In the my session the talk before me was by Jennifer McGillan (Mississippi State University) called “Archivists in Lockdown: When Your Research is Your Self-Care,” which was about her pandemic project of working through a book of award-winning recipes using Heinz ketchup, published by Heinz in 1957. She’d also done research searching through old newspapers to find out about the contest and the award-winners. The talk after was by Dawn Wing: “Let’s Talk Comics, Let’s Talk Research.” She’s an artist who does comics and graphic novels, and she talked about how she uses them in her library work and about a biographical project she’s done. They were great company for my talk. We’re all taking things from our library and archives work and transforming them into something new.
I also want to point out the two great examples of performance librarianship that I saw, as mentioned in my talk. It’s wonderful to see so many people using their work and experience in libraries and archives as a starting point for creative art and performance.
Today I published Listening to Art volume eight number twelve: Rudy Rucker, Red Scribble. (Rucker’s blog is worth browsing if you’re new to him.)
That’s ninety-six issues published over four years. On 15 May I’ll start volume nine. Fate willing, one day I’ll be able to get back into galleries to do some fresh recordings. Meanwhile I’m pulling from my archive and making some recordings that meet my local movement restrictions.
Framework Radio has reached episode 750! It’s an incredible radio show and podcast. Host and producer Patrick McGinley has been running it since 2002, and the sound and music he’s collected and edited over the years has become a remarkable body of work.
“Framework is a show consecrated to field-recording, and its use in composition. Field-recording, phonography, the art of sound-hunting; open your ears and listen!”
Listen to a couple of recent episodes (preferable with headphones), and if it’s at all your kind of thing, subscribe and listen every week. (Then consider supporting it.)
I’m probably years behind everyone else on this, but I just learned about the compose key.
I’d always wondered how other people who used the Latin alphabet—French-speakers in Canada, even—were able to write accented characters like à or é, not to mention people further abroad who needed the Icelandic þ or Turkish Ş. European keyboards have different keys on them, but did people with American keyboards always copy and paste from somewhere else? In Emacs I use the Ivy, Swiper and Counsel package that lets me use counsel-unicode-char (bound to C-c 8) to search for any Unicode character, and C-x 8 RET is a built-in command that does the same. But I don’t want to copy characters from a temporary Emacs buffer into a web browser.
Then I discovered that the whole series was uploaded to YouTube! Here’s the first episode: Disguise for Murder. The rest are easily findable, either in the sidebar or by searching for “cbc nero wolfe.”
I wanted to download them all, and for the sake of future me I’ll document what I did, with youtube-dl to download and then ffmpeg to convert to MP3 (with a tip from Stack Overflow; I find ffmpeg cryptic). There’s probably a better way, but this works.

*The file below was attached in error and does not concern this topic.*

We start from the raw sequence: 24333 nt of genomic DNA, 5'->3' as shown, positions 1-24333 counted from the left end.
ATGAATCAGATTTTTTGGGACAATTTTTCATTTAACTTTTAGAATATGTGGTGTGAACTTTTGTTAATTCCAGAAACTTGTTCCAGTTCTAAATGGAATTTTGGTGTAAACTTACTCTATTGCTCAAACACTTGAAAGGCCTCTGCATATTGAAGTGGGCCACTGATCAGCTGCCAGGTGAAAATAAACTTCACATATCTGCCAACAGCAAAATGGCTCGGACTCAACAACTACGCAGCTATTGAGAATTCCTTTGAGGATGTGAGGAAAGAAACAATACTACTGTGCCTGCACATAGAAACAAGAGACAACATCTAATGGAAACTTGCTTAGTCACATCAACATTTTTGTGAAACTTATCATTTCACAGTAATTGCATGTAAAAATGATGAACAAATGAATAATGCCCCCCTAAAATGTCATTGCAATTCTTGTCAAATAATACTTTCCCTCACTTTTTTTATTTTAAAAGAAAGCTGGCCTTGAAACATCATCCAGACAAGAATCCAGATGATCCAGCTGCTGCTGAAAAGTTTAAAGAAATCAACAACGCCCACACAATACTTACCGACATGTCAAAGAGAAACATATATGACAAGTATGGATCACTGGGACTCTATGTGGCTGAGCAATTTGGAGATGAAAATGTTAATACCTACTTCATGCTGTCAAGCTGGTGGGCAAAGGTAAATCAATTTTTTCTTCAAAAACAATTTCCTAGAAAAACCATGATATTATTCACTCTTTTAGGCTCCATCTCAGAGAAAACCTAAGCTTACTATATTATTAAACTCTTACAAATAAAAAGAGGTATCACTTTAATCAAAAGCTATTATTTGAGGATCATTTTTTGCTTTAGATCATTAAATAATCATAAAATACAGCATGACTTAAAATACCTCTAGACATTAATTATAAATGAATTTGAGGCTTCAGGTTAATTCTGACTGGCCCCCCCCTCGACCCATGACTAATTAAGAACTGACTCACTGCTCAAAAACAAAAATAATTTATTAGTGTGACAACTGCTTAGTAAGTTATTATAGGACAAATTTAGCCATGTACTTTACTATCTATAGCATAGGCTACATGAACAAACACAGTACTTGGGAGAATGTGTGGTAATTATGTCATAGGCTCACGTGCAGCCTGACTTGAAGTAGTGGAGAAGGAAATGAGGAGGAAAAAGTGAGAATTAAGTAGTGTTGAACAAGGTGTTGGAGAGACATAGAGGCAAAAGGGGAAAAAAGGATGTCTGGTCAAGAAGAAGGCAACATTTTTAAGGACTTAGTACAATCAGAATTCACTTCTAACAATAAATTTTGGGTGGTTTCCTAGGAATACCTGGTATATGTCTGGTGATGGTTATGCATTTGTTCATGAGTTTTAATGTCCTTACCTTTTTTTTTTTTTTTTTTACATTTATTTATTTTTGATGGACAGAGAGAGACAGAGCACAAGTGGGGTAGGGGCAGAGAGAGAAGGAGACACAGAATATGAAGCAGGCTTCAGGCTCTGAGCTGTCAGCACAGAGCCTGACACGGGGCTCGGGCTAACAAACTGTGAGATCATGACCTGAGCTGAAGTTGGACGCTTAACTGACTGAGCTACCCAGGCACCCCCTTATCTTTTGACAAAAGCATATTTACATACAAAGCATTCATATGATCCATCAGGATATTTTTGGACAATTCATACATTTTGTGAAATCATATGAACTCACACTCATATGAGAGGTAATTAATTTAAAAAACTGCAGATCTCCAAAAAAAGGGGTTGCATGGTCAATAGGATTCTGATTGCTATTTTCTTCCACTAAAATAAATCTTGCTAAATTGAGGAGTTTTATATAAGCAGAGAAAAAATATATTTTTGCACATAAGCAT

I did this for all thirteen, then edited the metdata with EasyTag.
I became an associate member of the Free Software Foundation about six years ago and gave it a monthly donation to support its work. It was founded by Richard Stallman (known as RMS), who among other achievements created Emacs in the 1970s. I use it every day.
In September 2019 RMS made offensive comments connected to Jeffrey Epstein and donations to MIT (see MIT scientist resigns over emails discussing academic linked to Epstein in the Guardian for some details). Like many others, I told the FSF I would stop my donations if RMS didn’t leave. I got a quick response—the same day the whole thing happened, I think—saying he was gone. Good. I continued my donations. I understood people were working to improve the environment at the FSF, but didn’t know any details.
On Sunday at the Libre Planet 2021 conference there was a surprise announcement from RMS that he was back on the FSF board. (“No LibrePlanet organizers (staff or volunteer), speakers, award winners, exhibitors, or sponsors were made aware of Richard Stallman’s announcement until it was public,” tweeted @fsf.) I was amazed and appalled. It’s unbelievable the board did this and, once it was done, that the FSF handled it so badly.
I emailed the FSF to cancel my monthly donation immediately. I haven’t heard back yet. I imagine the poor staff are overwhelmed. Even if RMS is kicked off yet again, the only way I might possibly one day support the FSF is if its governance is completely overhauled.
I was reading The Death Bird Contract, one of the Joe Gall spy novels by Philip Atlee, and discovered that the author, whose real name was James Atlee Phillips, had no Wikipedia entry, so I created James Atlee Phillips. I cite a New York Times obit that a little research reveals has mistakes.
I didn’t finish the book. Compared to Donald Hamilton’s excellent Matt Helm series it was racist, lurid and overwrought.